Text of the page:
Zafer Mamilli, 24, is a classically-trained violinist and a University of Guelph student currently finishing his bachelor’s degree in microbiology. He is usually a glass-half-full kind of guy who has a smile for everyone.
But reading the news every day presents a unique challenge.
“It has kind of become a daily ritual for me,” he said. “Looking at the news, I just don’t feel so good. I would be sitting in the comfort of my own home, having a coffee in the morning and I would be learning about people who have just lost their homes; and sometimes I would see just bodies, dead bodies.”
Today, Mamilli lives in Guelph, but before he moved to Canada at the age of 17, he grew up in Damascus, Syria, where his mother still resides.
March 15 marked two years since the beginning of the Syrian revolution, which has turned into a civil war that has killed over 70,000 people. More than a million Syrians, about 5 per cent of the country’s population, were forced to escape their wartorn country, and more than a thousand people cross the border every day. About one in three children have been injured and Save The Children estimates that two million children have been affected, suffering trauma, malnourishment and disease.
“There have been a few times in the news reports when I would see streets that I recognize, that I have walked on many times, and in the background somewhere there would be a dead body. And it would be really shocking for me to see something like that,” Mamilli said.
The Syrian revolution was one of the many uprisings in the Middle East and North Africa fuelled by a revolutionary wave of demonstrations, protests and civil wars that began after a fruit-stand owner set himself on fire in Tunisia in December 2010 after police confiscated his fruit cart, beat him and the governor refused to see him about having his items returned.
In mid-March 2011, a week before the Syrian uprising began, a group of at least 15 boys in Daraa, Syria spray-painted graffiti on school walls. The slogan, which is chanted in many protests, translates to, “The people want to topple the regime.”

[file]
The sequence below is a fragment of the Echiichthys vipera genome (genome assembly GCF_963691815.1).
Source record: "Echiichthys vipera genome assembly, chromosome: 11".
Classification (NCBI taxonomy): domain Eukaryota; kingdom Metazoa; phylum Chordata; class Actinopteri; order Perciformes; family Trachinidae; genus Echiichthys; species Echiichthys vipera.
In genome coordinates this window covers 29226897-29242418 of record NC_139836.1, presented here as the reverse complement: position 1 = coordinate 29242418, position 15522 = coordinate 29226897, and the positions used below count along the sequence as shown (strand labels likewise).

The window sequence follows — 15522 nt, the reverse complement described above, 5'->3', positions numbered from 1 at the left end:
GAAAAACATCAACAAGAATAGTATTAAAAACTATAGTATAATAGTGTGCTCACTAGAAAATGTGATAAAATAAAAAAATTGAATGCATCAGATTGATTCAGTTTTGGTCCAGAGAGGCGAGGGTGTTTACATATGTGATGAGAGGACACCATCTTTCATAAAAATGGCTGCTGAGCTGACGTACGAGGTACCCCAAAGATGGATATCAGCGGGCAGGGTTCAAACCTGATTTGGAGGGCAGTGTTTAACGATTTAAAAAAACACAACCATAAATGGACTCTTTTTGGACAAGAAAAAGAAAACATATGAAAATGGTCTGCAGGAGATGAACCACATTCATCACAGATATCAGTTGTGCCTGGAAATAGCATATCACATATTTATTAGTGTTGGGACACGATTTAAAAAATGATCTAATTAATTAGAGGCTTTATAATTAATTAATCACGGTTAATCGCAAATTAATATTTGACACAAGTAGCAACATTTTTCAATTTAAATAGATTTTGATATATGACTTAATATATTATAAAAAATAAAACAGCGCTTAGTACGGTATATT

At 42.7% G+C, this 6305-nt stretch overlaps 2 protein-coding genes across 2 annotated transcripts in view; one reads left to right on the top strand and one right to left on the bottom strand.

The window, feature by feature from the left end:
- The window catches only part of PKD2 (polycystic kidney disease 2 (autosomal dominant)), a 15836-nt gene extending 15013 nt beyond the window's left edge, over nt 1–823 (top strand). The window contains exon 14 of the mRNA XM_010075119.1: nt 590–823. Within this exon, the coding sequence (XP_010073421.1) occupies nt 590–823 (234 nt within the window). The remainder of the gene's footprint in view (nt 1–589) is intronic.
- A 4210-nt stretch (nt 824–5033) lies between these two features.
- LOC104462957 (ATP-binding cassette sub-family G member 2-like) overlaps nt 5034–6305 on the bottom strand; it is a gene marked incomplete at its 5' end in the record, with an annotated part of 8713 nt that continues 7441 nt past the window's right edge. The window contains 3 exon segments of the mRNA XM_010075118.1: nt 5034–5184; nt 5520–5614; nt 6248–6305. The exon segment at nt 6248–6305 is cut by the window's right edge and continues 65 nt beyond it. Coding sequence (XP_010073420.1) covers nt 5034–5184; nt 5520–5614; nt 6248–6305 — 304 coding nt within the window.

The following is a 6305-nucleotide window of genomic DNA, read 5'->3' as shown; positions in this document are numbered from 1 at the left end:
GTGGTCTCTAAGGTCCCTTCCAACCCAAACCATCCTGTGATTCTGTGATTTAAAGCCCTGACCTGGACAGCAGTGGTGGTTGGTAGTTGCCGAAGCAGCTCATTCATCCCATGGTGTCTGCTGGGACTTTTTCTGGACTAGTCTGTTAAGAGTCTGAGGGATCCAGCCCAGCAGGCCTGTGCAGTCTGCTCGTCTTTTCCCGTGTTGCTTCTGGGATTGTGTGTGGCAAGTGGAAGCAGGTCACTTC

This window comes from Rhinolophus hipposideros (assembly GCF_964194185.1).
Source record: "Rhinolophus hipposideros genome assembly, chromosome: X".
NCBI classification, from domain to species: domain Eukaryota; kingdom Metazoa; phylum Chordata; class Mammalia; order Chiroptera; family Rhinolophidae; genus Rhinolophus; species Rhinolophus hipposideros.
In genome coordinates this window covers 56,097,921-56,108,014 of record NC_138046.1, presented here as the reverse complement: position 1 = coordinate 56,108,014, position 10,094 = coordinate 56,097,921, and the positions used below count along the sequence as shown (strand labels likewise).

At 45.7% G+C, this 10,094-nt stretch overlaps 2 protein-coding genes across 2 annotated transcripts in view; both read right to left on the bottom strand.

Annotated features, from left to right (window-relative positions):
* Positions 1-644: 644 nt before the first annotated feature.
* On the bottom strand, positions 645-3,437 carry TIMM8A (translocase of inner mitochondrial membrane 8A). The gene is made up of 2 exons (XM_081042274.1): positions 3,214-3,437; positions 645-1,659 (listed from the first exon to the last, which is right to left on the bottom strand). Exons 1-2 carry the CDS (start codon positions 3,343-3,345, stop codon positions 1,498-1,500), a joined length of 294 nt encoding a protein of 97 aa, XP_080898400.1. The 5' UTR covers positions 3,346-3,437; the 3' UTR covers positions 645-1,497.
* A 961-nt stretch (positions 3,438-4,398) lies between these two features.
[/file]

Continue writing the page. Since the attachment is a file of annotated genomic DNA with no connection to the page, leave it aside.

These children, between 10 and 15 years old, were then captured by the police, under the leadership of a cousin of President Bashar al-Assad, jailed for two weeks and tortured. The boys were part of big families in Daraa, so the uprising grew as the citizens raged on the streets and the government tried to suppress the protesters by killing them.
Over the past few years, Syria has been in a state of unrest with killings, tortures and arrests on the streets.
“I feel like because this has been going on for two years, I can’t be trapped in the mentality of it and it’s something I have no control over; but it’s hard for me to disconnect myself from it since my mom is there,” he said. “I’d be having lunch with a friend and at the most unexpected time, something would trigger, like a memory from home; and all I could think about is the people who are living in fear right now or the people who are living in refugee camps and I would find it hard to eat,” he said.
“It’s a unique challenge to be living in such a good place when your home is in shambles and people are really unhappy. So I would say that’s the biggest challenge so far since I moved here.”
About two months ago, Mamilli’s mother was sitting in her office, when an explosion that occurred a few metres away from her work shattered her office’s windows and doors.